Seems as if last weeks lecture by Cardinal Stafford at CUA where he referenced President-elect Obama’s presidential campaign as “apocalyptic” has gotten Church dissenter and gay activitist Andrew Sullivan all hot and bothered:
“The Vatican hierarchy has become radicalized under Benedict and John Paul II– so much so that they see the West since the 1960s as entirely a creature of resistance to Humanae Vitae, the papal declaration that all non-procreative sex is a moral evil. But the notion that the recent election of Obama is a sign of the Apocalypse has, until now, been restricted to Protestant loonies. Until now…”
The Ohio legislature is considering legislation to protect Ohioans from the type of government snooping unleashed on Joe Wurzelbacher. To their credit, the American Civil Liberties Union has called upon Governor Strickland and other Ohio officials to enact regulations to protect the private information of citizens on state databases.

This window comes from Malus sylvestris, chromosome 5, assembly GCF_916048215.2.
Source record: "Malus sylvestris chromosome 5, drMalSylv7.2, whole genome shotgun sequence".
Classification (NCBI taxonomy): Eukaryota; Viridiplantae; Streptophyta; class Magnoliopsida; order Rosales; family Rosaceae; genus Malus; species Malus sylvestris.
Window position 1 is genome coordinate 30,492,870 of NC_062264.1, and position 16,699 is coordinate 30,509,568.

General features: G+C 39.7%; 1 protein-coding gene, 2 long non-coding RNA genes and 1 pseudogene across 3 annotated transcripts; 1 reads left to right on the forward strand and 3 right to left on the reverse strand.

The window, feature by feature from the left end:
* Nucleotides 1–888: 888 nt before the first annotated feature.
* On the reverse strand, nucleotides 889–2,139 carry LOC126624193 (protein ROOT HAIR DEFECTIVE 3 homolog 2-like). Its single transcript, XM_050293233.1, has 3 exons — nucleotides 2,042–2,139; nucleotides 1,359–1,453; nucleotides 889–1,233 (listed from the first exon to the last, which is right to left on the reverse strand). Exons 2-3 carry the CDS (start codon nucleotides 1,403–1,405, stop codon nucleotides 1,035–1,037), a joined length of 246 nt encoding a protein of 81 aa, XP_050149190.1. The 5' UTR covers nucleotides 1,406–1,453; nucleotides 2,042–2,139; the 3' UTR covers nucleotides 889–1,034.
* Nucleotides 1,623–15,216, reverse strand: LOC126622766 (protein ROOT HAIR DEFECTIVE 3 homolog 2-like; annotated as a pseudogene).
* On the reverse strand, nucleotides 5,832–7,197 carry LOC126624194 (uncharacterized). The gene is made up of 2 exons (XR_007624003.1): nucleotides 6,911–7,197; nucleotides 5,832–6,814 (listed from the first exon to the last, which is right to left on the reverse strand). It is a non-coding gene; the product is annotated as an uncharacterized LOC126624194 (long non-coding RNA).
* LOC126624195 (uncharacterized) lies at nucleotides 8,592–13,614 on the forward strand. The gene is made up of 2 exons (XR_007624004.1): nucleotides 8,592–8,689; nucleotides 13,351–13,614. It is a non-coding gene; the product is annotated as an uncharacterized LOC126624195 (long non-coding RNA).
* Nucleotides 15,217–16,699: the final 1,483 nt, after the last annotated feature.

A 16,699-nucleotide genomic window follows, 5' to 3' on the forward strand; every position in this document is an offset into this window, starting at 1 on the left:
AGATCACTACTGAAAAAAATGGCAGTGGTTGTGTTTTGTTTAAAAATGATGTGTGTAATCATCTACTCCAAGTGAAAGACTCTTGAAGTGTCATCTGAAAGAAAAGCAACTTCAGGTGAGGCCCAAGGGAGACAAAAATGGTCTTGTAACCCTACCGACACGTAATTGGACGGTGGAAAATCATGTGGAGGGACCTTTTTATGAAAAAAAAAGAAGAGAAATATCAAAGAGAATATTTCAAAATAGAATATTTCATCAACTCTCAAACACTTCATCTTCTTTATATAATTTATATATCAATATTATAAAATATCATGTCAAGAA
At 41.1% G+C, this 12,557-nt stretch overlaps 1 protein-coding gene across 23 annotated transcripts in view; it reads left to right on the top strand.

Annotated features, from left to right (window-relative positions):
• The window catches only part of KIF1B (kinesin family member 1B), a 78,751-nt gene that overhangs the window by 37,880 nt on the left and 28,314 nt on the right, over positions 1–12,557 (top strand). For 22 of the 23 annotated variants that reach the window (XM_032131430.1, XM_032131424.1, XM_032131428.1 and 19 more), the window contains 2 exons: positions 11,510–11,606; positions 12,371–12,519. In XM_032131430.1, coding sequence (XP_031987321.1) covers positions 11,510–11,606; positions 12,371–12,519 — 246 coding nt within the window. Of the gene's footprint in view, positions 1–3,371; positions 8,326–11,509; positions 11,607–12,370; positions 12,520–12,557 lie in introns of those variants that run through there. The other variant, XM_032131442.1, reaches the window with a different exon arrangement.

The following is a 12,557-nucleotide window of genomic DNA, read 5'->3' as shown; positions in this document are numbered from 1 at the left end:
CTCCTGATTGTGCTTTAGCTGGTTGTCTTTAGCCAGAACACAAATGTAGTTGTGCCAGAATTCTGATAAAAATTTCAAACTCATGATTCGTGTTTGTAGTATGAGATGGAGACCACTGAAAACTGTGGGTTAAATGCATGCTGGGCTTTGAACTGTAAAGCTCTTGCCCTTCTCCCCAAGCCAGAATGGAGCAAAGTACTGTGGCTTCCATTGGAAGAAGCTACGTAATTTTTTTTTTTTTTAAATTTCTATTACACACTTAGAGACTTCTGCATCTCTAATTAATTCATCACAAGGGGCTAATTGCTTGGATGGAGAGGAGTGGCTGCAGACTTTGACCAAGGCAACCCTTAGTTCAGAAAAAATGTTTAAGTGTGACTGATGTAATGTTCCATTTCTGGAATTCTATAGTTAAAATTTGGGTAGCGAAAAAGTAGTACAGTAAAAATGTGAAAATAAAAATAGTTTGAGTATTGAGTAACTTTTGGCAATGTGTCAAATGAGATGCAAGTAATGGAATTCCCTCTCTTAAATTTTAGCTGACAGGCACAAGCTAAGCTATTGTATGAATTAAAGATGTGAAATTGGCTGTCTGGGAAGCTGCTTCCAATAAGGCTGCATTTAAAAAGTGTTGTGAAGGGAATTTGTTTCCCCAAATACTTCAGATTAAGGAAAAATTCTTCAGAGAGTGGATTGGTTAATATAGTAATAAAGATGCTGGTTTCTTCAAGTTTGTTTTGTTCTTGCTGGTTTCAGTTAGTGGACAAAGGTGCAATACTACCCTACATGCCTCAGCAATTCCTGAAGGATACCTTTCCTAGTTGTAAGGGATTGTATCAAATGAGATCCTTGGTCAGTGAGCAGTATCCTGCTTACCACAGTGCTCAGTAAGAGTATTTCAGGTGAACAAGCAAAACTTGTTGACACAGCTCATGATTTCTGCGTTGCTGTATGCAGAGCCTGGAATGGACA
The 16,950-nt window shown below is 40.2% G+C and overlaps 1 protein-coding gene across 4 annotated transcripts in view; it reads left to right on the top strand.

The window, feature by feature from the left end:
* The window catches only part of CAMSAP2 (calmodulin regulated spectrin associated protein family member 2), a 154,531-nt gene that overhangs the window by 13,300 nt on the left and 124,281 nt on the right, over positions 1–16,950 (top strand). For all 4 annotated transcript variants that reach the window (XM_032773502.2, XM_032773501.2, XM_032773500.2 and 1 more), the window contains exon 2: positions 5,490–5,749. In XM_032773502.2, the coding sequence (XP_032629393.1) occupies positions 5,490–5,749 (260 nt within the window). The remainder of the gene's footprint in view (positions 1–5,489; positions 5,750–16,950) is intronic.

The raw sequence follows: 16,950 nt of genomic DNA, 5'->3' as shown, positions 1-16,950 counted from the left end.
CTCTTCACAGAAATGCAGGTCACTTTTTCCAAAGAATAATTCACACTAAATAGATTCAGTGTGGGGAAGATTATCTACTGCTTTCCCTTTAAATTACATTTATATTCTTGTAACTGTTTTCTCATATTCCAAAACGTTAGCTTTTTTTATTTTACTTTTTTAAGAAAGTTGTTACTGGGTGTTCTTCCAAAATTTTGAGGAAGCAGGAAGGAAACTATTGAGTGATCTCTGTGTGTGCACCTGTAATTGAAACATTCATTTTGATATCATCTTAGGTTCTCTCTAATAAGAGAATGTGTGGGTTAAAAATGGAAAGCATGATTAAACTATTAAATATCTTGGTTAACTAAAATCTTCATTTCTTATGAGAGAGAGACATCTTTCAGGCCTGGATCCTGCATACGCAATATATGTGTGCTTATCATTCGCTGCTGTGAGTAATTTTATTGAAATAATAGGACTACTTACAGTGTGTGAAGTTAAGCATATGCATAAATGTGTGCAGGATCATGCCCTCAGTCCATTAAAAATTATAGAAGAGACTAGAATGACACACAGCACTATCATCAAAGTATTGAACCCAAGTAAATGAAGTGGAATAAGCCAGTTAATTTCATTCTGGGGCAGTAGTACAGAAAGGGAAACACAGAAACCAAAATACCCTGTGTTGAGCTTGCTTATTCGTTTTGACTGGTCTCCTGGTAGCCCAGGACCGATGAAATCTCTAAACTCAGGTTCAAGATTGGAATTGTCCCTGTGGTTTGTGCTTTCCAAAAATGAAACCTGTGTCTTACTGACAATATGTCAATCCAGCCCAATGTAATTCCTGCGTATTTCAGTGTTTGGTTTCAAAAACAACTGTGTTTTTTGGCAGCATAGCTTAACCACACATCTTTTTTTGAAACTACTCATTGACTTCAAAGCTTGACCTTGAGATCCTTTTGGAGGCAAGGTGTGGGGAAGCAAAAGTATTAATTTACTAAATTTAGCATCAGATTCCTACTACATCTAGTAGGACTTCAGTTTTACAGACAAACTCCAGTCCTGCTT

Last week, I questioned the wisdom of Congress making investments investors are unwilling to make in the automobile industry. Responding to similar arguments by smarter people, Jonathan Cohn suggested (citing a report showing productivity improvements in Big 3 factories) that the Big 3 are in the process of turning around, and that the bailout would help these companies complete the transition to profitability. Jim Manzi has posted a fairly devastating rebuttal to Cohn’s arguments. Here is an excerpt from Manzi’s response: